Take a Look at the by GG Lunar Eclipse Flip-Book

Photographs of the lunar eclipse of January 31, 2018 in a flip-book

I took a few shots of the lunar eclipse of January 31, 2018 and put them together as a flip-book. When photographing the eclipse, I had to adjust the camera position in between to still be able to capture the Moon and there were also way too many clouds… And I do prefer lunar eclipses in summer ❄, but I enjoyed photographing it anyways. Hope you’ll enjoy the flip-book, too.

Have You Watched the Lunar Eclipse?

Blue Blood Moon Leaving

At the dawn of day, the latest lunar eclipse slowly says good-bye. I am glad that after getting up rather early, the clouds allowed me at least a few shots! This one is my favorite so far. During the partial phase of the eclipse, morning gradually breaks and sets a blue background for the spectacle.

During a lunar eclipse, a full moon travels through the Earth’s shadow so that Earth blocks any direct sunlight from illuminating the Moon. As there is still enough refracted sunlight to dimly illuminate the Moon and as small molecules present in Earth’s atmosphere scattered this light, the Moon appears reddish to us. Which is why a lunar eclipse is also called a Blood Moon. While lunar eclipses can be enjoyed more often than solar eclipses at any individual point on Earth, they do not happen every full moon.

This particular lunar eclipse occurred during the second full moon of January 2018 and a second full moon in one month is called Blue Moon. A Blue Moon is rare and only occurs every two to three years. In 2018, there will be another Blue Moon in March, which only happens about three to five times a century.

And this full moon was also almost a Supermoon. As the Moon’s orbit around Earth is slightly elliptical, the Moon is sometimes closer to Earth and sometimes farther away. When it is closer to Earth, is seems bigger and brighter and is called a Supermoon. January’s first full moon was a Supermoon and this full moon still looked bigger than an average full moon.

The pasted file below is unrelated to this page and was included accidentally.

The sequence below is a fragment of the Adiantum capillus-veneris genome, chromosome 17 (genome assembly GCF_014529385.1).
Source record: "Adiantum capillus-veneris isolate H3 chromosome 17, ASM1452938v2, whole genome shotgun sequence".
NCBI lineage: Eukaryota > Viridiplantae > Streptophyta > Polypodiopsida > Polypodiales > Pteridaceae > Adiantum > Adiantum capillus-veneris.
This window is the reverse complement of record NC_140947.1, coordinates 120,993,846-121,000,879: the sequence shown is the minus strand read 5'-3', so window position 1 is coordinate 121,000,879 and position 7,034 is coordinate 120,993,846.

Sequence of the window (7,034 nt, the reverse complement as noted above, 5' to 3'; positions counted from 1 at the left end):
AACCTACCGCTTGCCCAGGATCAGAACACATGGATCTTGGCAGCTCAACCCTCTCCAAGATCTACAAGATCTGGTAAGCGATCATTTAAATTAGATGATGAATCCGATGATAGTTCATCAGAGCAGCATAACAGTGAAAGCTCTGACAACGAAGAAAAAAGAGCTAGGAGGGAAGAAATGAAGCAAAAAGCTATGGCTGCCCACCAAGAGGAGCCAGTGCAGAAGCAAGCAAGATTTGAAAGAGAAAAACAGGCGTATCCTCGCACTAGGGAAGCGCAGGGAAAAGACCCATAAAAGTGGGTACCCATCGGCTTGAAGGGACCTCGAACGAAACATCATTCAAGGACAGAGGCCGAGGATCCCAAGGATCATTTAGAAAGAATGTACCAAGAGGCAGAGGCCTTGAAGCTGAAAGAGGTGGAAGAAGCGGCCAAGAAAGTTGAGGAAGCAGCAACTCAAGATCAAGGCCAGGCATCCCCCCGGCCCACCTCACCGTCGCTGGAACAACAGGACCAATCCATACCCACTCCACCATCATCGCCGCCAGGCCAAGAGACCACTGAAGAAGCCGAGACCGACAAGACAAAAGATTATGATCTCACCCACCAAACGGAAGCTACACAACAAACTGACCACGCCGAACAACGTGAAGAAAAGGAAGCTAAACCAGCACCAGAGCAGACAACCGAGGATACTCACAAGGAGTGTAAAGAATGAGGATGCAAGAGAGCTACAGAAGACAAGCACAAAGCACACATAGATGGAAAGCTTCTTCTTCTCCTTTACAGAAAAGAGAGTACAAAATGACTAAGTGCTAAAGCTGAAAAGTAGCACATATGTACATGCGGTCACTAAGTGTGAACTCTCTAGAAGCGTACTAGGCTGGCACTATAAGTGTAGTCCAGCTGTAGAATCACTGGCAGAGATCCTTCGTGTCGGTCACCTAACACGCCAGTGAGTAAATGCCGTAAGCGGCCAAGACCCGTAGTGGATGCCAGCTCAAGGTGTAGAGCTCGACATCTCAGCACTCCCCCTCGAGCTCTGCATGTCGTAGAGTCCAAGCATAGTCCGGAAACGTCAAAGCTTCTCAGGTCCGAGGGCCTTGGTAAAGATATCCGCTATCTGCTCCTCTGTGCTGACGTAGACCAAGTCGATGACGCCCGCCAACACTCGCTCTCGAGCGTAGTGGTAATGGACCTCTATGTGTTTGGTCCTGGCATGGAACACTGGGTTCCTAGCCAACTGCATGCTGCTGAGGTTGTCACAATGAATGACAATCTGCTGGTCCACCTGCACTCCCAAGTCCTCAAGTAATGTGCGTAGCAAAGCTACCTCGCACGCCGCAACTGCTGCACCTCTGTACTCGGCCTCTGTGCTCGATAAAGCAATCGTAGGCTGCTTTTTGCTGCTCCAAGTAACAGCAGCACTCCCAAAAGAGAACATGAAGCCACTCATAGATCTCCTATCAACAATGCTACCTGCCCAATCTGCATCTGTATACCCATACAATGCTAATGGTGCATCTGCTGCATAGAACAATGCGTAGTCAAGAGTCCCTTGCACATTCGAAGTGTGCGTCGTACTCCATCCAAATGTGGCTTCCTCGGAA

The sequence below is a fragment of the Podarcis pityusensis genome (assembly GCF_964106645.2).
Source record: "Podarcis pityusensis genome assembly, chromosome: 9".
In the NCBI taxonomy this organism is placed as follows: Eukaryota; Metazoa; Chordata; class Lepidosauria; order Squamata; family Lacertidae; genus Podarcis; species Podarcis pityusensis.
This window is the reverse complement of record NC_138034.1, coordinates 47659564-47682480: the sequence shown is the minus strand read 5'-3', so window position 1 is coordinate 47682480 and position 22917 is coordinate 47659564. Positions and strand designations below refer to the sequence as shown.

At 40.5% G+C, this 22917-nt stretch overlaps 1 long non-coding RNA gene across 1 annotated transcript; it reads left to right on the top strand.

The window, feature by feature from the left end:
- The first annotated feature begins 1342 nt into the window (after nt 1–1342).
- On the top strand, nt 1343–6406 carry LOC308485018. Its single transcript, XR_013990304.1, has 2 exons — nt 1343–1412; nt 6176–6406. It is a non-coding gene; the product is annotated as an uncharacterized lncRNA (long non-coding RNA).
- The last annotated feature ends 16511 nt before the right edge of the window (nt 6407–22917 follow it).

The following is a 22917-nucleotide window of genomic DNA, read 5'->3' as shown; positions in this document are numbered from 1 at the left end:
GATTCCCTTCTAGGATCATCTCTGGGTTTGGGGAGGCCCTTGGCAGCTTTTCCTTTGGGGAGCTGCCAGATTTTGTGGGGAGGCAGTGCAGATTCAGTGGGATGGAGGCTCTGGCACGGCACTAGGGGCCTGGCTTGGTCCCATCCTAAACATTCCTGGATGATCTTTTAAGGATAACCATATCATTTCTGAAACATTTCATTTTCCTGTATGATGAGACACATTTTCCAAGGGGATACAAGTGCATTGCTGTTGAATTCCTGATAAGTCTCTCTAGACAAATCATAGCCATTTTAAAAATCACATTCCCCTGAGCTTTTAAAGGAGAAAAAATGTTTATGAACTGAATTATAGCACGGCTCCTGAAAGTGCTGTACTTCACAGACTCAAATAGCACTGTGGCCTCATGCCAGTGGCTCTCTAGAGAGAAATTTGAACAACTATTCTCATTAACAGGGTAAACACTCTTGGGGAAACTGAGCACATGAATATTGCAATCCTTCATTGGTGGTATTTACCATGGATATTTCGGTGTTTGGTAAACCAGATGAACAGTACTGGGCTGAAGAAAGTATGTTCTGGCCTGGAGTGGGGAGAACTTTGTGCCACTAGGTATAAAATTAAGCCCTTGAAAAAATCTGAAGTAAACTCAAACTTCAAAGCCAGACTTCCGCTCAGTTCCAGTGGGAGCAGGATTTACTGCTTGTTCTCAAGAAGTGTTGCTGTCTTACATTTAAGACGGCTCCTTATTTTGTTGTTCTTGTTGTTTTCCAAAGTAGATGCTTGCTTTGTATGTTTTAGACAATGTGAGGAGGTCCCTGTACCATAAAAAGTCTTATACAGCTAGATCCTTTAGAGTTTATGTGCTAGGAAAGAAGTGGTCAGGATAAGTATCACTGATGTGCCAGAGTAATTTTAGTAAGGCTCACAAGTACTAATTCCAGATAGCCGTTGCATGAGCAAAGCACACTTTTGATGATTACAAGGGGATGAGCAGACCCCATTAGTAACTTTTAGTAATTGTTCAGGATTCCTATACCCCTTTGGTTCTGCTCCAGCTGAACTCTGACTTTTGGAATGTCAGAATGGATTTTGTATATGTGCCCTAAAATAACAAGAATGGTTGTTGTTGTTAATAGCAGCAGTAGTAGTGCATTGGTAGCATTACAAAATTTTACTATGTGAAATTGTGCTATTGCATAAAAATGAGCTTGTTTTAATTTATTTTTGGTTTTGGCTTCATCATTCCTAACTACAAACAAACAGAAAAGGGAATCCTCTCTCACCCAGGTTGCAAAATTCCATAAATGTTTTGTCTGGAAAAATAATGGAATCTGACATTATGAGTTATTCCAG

Let’s Preserve the Skies!

Smog obscures sun and sky on an August morning in Beijing, 2016.

“Some call me nature, others call me Mother Nature. … How you choose to live each day, whether you regard or disregard me, doesn’t really matter to me. One way or the other, your actions will determine your fate, not mine. I am nature. I will go on. I am prepared to evolve. Are you?”
—Julia Roberts, Nature is Speaking: Mother Nature, Conservation International

Too often these days smog obscures the beauty of the sky. Sometimes this smog comes from natural sources like erupting volcanos or natural forest fires. More often, though, smog is human-made, caused by emissions from industrial production, transportation, or burning of coal or wood.

I sincerely hope that looking at pictures of the sky on this website, seeing the multitude of colors and the beauty therein, will make you realize how precious the sky is. And that it is worth preserving, for us and for generations to come.

“Skies/Himmel” Featured in IPA’s Newly Published “IPA 2017 Book of Photography”

"IPA 2017 Book of Photography" features "Skies/Himmel"

The International Photography Awards (IPA) just published its new annual book “IPA 2017 Book of Photography”. The book features the winning entries from the IPA 2017 photography competition as well as a directory listing of honorable mention entries.

As a bronze winner in a book category, Skies/Himmel is part of this collection of diverse work of the outstanding photographers who have participated in the IPA 2017 competition, showing work from across many genres and from all around the world. Looking at this wonderful IPA publication makes me again feel humbled and grateful that Skies/Himmel has been chosen a winner alongside such magnificent works of photography.